It's estimated that panic disorder affects six million adults in America, and sadly, it's a condition that's becoming more and more common. Not only are panic attacks scary, but they also zap your energy and wreak havoc on your internal systems. So often, those who suffer focus on the mental rebound needed to do after these episodes, which is certainly important, but what about the physical rebound?
Panic attacks tax nearly every system in the body. "During a panic attack, your heart rate increases, and your body produces a surge of adrenaline and cortisol,” says Vinay Saranga, MD, a psychiatrist and founder of Saranga Comprehensive Psychiatry. “It's as if the body is preparing to do battle.”
Making matters worse, your breathing becomes shallow, which immediately moves the brain into flight-or-fight mode. This mode inhibits relaxation, spikes blood pressure, decreases digestion, and slows blood flow to your limbs. It can take your body days or even weeks to recover from this kind of ordeal.
That’s why it’s important to take care of both your mind and body post episode. Here are a few doctor-approved ways to help the body recover from a panic attack.
Try breathing techniques
I know, there is nothing more annoying after a panic attack than when someone tells you to breathe. But there's more to it than merely re-framing your mindset. During panic attacks, you often hyperventilate or don't get enough oxygen, so regulating the flow of air is crucial to helping the system rebound. "Slow, deep belly breaths that focus on a longer exhalation bring oxygen to the body, reminding it that you are alive and safe,” says Kristin Townsend, a licensed marriage and family therapist. “Longer exhalations will activate the parasympathetic nervous system, allowing you to exit survival mode and enter a state of relaxation."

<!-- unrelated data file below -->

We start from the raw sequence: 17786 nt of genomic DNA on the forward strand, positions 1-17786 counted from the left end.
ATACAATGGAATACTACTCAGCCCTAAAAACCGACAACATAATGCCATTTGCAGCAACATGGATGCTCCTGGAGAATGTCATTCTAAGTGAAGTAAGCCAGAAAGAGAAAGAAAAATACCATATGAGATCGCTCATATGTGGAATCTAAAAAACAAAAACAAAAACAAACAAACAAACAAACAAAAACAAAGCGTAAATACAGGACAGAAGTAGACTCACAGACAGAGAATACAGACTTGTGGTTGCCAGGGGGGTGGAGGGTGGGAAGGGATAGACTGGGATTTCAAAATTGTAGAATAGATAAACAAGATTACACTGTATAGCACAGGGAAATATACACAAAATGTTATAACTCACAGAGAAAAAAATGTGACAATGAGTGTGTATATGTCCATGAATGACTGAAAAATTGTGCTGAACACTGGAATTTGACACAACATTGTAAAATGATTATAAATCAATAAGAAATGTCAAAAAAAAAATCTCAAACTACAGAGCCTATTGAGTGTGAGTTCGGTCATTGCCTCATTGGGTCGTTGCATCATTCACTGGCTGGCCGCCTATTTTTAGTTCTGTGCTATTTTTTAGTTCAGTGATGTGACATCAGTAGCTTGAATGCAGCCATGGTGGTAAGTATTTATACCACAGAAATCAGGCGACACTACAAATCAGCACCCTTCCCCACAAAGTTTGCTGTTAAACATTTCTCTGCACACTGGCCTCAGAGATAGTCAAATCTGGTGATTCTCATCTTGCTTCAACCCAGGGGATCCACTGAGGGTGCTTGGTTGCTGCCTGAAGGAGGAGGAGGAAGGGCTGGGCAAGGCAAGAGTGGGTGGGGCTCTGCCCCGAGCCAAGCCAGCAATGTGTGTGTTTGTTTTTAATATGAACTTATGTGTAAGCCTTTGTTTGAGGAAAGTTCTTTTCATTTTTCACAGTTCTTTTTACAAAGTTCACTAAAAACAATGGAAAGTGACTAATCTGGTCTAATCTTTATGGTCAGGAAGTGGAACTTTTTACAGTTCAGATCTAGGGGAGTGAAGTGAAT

Refocus with a mantra
Once you refocus the mind, the body can start to recover from a panic attack. "When the thinking brain isn't working at its best capacity, it becomes overwhelmed by the overstimulation of the body,” says Townsend. "Because affirmations occupy your negative mind and shift your thought process into something more positive, it’s helpful to have one that doesn't require any active thinking ready to repeat.” She suggests something like, “I am safe” or “I am in control of my peace.”
Do low-impact movement
Many studies show that low-impact movement helps the body readjust by regulating blood flow, lowering blood pressure, and helping the nervous system. The positive effects of yoga on anxiety are extremely well documented. Conscious focus on breath and movement moves you out of the flight-or-fight response and activates the parasympathetic nervous system where you can finally relax. Yoga nidra is unbelievably beneficial for the system, bringing stillness back into the body and helping your mind surrender. You can find yoga nidra meditation recordings online to help your system restore.
Panic attacks take a lot of energy and can do so much damage to your nervous system. Take it easy for a few days after an attack to give your system time to recover. Napping or resting in darkness is a productive way to recover from an episode, but you can also use self-care practices like taking a bath, getting a massage or spending time in an infrared sauna to help the body recuperate. The most important thing you can do to recover from a panic attack is listen to your body and what it needs.
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